of the eggs beaten stifif with 2 tablespoons sugar, returning to the 
oven to brown slightly. 

BANANA PIE. 

Mrs. Charles Wilson. 

Bake 2 crusts. Cut bananas in slices and fill the crusts; beat 

3 eggs up light with 1 teaspoon flour, 1 tablespoon lemon juice, 
and sugar to taste; pour boiling water over this slowly, stirring 
till it begins to thicken ; take off and pour over the bananas. Make 
a meringue of the whites of egg and sugar, and put in the oven 
to brown. 

BANBURY CAKES. -^ 

"Buckeye Cook Book." 

Take an equal quantity of cleaned currants, chopped lemon 
peel and granulated sugar, mix all together with ginger and cinna- 
mon to taste ; add enough butter to make a good paste. Make a 
good puff paste, roll \ inch thick, cut into 2 inch squares, and 
place a lump of the mixture on each. Pinch 2 opposite corners of 
the dough together, and press down flat; wash the remaining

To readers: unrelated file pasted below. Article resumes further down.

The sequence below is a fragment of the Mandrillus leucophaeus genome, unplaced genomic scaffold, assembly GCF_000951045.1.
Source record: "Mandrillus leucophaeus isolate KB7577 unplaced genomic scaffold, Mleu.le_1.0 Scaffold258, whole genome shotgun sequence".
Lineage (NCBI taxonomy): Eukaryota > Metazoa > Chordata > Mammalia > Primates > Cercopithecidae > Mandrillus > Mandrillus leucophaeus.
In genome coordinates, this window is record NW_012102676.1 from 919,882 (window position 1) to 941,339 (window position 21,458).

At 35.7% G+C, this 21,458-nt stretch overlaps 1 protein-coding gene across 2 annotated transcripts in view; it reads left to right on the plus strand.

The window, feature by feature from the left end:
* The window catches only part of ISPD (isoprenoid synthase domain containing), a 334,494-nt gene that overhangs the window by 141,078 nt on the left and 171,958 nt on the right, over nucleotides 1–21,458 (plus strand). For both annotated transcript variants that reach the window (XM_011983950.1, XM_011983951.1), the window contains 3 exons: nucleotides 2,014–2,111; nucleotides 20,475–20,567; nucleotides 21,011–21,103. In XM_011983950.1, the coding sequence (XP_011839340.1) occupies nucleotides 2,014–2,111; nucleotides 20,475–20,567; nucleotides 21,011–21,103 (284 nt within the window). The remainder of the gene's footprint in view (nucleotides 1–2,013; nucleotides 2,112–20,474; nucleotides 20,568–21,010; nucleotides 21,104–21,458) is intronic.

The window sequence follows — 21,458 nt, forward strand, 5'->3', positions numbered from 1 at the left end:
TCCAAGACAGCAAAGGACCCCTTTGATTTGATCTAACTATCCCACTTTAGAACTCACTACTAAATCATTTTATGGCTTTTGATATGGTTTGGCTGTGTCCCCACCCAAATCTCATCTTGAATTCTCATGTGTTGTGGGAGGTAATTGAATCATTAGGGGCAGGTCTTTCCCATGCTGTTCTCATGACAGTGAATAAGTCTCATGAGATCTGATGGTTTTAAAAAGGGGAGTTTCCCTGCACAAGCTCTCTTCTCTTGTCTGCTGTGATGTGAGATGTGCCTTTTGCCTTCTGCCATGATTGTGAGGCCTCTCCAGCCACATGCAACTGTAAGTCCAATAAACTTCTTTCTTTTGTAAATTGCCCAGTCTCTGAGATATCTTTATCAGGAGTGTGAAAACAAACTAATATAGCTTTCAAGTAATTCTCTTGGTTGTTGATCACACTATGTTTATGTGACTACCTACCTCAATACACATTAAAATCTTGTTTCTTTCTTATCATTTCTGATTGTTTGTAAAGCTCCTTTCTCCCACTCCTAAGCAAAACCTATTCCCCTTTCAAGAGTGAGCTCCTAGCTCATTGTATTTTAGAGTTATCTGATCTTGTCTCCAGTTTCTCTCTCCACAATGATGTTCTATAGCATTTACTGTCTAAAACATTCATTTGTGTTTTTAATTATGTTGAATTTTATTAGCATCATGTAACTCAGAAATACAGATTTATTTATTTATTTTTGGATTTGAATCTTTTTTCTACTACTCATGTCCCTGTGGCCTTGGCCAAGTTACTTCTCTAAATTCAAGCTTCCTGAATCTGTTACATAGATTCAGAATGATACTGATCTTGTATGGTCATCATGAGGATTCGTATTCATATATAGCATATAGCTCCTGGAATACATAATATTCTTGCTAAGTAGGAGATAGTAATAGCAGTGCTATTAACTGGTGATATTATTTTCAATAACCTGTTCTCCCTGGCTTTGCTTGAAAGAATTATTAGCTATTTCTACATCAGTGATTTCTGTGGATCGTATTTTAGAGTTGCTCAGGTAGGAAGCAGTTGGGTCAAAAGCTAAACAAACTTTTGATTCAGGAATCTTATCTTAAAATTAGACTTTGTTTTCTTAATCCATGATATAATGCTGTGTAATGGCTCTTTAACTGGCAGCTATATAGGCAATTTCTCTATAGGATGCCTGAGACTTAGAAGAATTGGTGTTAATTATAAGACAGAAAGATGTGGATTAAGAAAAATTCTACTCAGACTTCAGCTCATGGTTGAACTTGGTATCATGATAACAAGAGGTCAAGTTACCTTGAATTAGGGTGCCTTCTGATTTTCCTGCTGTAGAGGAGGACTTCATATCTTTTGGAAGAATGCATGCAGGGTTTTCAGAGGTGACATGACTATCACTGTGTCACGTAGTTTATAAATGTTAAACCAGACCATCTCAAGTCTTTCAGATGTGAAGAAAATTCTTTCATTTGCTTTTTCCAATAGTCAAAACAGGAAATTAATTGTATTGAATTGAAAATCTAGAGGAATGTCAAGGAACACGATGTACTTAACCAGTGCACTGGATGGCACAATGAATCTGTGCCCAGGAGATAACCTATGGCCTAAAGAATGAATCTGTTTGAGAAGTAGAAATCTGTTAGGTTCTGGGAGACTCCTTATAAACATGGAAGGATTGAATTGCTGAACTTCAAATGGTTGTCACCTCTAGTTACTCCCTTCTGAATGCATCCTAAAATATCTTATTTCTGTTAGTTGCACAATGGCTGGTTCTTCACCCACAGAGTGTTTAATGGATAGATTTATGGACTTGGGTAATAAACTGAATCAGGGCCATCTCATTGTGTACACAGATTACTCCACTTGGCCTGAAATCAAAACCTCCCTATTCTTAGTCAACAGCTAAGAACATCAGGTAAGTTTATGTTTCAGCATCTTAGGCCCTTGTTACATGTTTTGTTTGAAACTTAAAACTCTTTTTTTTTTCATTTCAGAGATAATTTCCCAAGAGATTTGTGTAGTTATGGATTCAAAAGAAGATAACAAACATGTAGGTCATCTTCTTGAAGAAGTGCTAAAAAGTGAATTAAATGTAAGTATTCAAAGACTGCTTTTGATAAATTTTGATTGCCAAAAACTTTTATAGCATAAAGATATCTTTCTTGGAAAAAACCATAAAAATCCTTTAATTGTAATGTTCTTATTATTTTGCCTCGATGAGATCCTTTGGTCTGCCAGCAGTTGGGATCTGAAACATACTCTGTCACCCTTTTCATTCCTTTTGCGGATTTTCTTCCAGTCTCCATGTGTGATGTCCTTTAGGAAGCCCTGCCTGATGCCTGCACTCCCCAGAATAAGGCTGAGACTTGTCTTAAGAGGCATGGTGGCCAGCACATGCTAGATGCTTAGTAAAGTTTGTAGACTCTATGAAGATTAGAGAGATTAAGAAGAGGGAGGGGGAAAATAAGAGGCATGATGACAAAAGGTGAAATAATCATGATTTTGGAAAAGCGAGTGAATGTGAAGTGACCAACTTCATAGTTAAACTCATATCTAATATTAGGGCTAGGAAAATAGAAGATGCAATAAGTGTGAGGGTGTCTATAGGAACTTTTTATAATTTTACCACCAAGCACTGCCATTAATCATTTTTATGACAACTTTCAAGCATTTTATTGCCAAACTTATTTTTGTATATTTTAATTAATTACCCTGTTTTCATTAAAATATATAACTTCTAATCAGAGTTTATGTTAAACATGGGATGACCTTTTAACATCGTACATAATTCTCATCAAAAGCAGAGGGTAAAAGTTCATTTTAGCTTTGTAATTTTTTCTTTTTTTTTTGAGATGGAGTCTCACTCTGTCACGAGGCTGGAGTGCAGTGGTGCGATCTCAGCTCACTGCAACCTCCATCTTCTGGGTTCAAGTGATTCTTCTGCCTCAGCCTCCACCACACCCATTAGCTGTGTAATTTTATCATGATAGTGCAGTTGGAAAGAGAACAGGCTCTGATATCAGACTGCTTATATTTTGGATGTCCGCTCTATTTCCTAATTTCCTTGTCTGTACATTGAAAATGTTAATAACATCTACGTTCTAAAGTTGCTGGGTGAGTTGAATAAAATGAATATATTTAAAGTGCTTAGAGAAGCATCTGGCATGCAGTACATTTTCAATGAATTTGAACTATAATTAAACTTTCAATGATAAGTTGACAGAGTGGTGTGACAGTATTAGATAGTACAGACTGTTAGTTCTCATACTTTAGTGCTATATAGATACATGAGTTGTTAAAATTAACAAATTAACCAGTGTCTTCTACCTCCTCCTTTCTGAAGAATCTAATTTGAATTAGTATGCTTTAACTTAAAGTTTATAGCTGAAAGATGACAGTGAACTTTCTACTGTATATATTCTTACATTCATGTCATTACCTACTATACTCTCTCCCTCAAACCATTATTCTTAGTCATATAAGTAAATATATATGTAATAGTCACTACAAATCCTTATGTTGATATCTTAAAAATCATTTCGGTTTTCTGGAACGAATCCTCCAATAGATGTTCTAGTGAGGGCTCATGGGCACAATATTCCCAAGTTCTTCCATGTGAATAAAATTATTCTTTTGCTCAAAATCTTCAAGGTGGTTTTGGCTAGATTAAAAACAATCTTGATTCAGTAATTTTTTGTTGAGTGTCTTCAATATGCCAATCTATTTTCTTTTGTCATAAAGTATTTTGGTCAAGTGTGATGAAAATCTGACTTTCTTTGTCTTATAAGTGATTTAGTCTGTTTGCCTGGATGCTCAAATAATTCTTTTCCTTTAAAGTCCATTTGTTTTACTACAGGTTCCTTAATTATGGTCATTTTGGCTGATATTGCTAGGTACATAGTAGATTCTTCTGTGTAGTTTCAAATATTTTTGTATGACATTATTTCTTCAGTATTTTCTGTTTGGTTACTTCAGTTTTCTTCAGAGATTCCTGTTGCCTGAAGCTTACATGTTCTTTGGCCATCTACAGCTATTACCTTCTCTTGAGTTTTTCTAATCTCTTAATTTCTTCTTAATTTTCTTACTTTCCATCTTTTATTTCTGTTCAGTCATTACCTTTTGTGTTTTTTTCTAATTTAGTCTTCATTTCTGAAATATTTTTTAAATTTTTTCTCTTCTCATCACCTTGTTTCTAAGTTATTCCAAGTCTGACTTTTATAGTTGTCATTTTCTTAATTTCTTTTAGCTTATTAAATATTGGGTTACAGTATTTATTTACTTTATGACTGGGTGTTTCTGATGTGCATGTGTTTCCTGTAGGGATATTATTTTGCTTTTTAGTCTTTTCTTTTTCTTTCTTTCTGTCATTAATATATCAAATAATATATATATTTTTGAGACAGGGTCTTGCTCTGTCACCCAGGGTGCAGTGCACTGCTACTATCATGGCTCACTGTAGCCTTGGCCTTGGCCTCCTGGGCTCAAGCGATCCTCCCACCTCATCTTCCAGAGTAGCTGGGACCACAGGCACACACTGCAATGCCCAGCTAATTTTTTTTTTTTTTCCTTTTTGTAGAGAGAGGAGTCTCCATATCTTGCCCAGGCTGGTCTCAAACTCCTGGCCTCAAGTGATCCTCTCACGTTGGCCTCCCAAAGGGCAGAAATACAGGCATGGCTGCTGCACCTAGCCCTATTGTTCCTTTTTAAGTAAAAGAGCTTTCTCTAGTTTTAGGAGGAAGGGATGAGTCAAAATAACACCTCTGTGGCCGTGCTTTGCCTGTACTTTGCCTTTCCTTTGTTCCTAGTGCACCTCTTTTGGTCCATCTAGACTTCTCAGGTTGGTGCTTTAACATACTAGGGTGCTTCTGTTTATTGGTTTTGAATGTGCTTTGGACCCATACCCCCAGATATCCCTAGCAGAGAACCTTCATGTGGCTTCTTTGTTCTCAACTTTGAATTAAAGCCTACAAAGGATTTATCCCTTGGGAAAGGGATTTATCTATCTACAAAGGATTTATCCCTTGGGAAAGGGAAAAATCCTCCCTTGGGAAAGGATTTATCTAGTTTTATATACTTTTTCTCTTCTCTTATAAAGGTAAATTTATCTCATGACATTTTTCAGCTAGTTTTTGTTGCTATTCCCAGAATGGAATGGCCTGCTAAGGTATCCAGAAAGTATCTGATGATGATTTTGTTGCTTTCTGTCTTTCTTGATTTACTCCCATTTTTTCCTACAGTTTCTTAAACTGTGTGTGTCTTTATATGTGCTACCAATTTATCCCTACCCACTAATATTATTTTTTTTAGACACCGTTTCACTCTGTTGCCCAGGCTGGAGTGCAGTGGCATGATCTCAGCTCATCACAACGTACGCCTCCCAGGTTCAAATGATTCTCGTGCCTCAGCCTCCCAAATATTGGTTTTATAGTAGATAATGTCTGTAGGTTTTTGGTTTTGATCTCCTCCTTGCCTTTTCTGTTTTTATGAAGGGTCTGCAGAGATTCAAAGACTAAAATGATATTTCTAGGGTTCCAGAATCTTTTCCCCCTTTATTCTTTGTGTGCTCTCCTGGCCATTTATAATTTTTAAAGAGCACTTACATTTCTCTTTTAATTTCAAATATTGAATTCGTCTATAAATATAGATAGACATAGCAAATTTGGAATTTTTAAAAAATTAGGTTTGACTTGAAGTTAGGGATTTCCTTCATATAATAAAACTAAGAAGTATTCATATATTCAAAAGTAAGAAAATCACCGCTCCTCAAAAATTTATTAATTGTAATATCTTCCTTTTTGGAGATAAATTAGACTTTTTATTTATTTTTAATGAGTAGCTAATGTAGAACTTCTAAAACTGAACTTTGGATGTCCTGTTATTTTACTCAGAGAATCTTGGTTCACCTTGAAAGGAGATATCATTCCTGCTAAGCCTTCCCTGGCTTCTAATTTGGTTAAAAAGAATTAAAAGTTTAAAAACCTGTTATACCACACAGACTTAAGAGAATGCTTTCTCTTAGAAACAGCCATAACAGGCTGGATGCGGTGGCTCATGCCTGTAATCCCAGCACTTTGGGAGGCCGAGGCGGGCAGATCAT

corners with water, and put as much powdered sugar on as will 
stay. Bake in a slow oven. 

BLACKBERRY GRIDDLE CAKES. 

Mrs. H. D. Lewis. 

Make a dough not quite as rich as for pie ; roll out in a large 
sheet, cover one-half thickly with blackberries, turn the other 
half of the dough over it and press down the edges tight. In 
Wales this would be baked on an immense griddle over the grate, 
and turned over. In default of griddles of the proper size, bako 
in the oven until done. Take out, turn back the top crust, spread 
the berries "Over the whole sheet, sprinkle with sugar and bits of 
butter, cut in squares, and serve on separate plates. 

Sliced apples may be used in the same way. 



192 OLD COUNTRY RECIPES AND NEW. 

BLACKBERRY PIE. 

Mrs. Joseph Reid. 

Pick over the berries, wash it necessary, line a pie pan with